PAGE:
For Alveolar Soft Part Sarcoms patients the use of aggressive surgery, appropriate diagnostic imaging, and long-term surveillance for metastases are critical to achieve long-term survival (Kayton et al 2006). When surgery is not possible, then local treatment like tumor ablation may be considered. In the past we discussed the benefits of Stereotactic Radiosurgery (SRS).
There are different ablation techniques that can be used to treat tumor locally: cryoablation (cryosurgery), radiofrequency ablation (RFA), laser-induced thermal therapy (LITT), microwave ablation, and focused ultrasound (FUS). Some of them are widely available – like RFA, and some are not avail. everywhere (like cryo and LITT) and some are only started to get used by a few doctors. The medical specialist that performs local tumor ablations is called Interventional Radiologist. Local tumor ablations are used when there is a need/reason to avoid the open surgery and have the advantage of the minimal pain, scarring, and cost.
1. Cryoablation (formerly known as Cryosurgery) is the application of extreme cold to destroy abnormal or diseased tissue. It can be used percutaneously (as a minimally invasive procedure) and during the open surgery as an additional tool in case when resection is complicated. The most common method of freezing tumors is by using liquid nitrogen as the cooling solution. Other freezing agents are carbon dioxide and argon gas to drive ice formation. The cryoablation has the advantage of the continued direct visualization of the ablation quality during the ablation process using CT-scanner.
Click the following link and read about Cryosurgery in Cancer on the National cancer Institute website
Few ASPS patients had their tumors cryoablated at the Karmanos Cancer Institute with Dr. Peter Littrup
Click the following link to read a scientific article that supports cryosurgery over other tumor ablation methods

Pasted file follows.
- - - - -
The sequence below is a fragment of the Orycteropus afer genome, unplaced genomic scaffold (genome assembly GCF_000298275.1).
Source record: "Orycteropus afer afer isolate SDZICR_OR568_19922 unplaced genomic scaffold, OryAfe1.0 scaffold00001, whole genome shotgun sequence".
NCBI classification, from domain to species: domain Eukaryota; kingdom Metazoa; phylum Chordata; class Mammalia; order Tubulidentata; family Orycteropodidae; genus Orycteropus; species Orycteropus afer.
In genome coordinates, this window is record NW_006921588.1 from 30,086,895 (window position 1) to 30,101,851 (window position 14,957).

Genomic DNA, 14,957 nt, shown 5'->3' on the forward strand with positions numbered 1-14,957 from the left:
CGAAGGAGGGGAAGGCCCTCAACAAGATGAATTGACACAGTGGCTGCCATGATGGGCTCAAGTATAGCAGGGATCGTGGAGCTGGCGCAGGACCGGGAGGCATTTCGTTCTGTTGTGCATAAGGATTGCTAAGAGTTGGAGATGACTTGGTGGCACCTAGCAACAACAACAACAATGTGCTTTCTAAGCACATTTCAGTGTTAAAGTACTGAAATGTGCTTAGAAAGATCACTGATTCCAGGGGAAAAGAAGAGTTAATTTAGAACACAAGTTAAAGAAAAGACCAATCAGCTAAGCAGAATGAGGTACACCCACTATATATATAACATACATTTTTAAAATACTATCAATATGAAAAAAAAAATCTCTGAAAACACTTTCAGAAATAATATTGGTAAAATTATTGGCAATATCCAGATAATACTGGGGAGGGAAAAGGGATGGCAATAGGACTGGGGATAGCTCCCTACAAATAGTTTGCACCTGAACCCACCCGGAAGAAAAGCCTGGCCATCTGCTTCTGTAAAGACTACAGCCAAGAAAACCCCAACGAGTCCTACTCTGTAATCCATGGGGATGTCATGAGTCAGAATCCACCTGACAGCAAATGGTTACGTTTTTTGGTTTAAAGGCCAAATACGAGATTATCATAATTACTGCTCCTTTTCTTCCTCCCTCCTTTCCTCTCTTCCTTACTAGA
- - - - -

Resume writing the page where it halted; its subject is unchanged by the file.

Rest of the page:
2. Radio frequency ablation (RFA) is the application of the heat that is produced by the current and used to locally destroy a tumor. It can be used percutaneously (as a minimally invasive procedure) and during the open surgery as an additional tool in case when resection is complicated. Tumors in Lung, liver and kidney are the main tumors treated with RFA. The procedure is done by placing a needle-like RFA probe inside the tumor.
Click the following link and read about Radio frequency ablation in Cancer on the National cancer Institute website
Few ASPS patients had their tumors RFA-ablated.
3. Laser-induced thermal therapy (LITT) is the application of the high temperatures generated by the local absorption of laser energy. It can be used percutaneously (as a minimally invasive procedure) and during the open surgery as an additional tool in case when resection is complicated. Organs or tissues in which LITT has been used for this purpose include brain, head and neck, liver, kidneys, and prostate. Laser applicators for LITT may be inserted into target tissue using a number of image-guided techniques including x-ray fluoroscopy, ultrasound imaging, magnetic resonance imaging, or stereotaxic approaches. LITT has the advantage of the tiniest applicator possible between the all ablative techniques, but it is rarely available technology.
One ASPS patient had her brain metastasis ablated by using LITT technology at the Dana Farber clinics in Boston, but the most experienced intervenional radiologist in using LITT is located in Europe in Frankfurt University Hospital, Dr.T.J.Vogl.
Click the following link to read about Lasers in Cancer on the National cancer Institute website
4. Focused ultrasound (FUS) and microwave ablation are currently under development technologies. They use a microwave or focused ultrasound medical devices to heat and destroy tissue. Among the tumors destroyed by FUS are solid tumors of the bone, brain, breast, liver, pancreas, rectum, kidney, testes and prostate. When the procedure is done by MRI guidance it may be called Magnetic Resonance-guided Focused Ultrasound, or MRgFUS.
Click the following link to read about Focused ultrasound on the Focused Ultrasound Surgery Foundation website
The insurance coverage for the locally ablative procedures varies, consult your insurance guides for the up-to-date information as whether it is covered for your specific case as the coverage of these procedures is evolving as more data about its efficacy became available. Some of our patients had to pay out of pocket to have their tumors ablated in order to get an access to the technology that is able to locally destroy the tumors not treatable otherwise.
Yosef Landesman, Ph.D.
President & Cancer Research Director
Cure Alveolar Soft Part Sarcoma International (iCureASPS)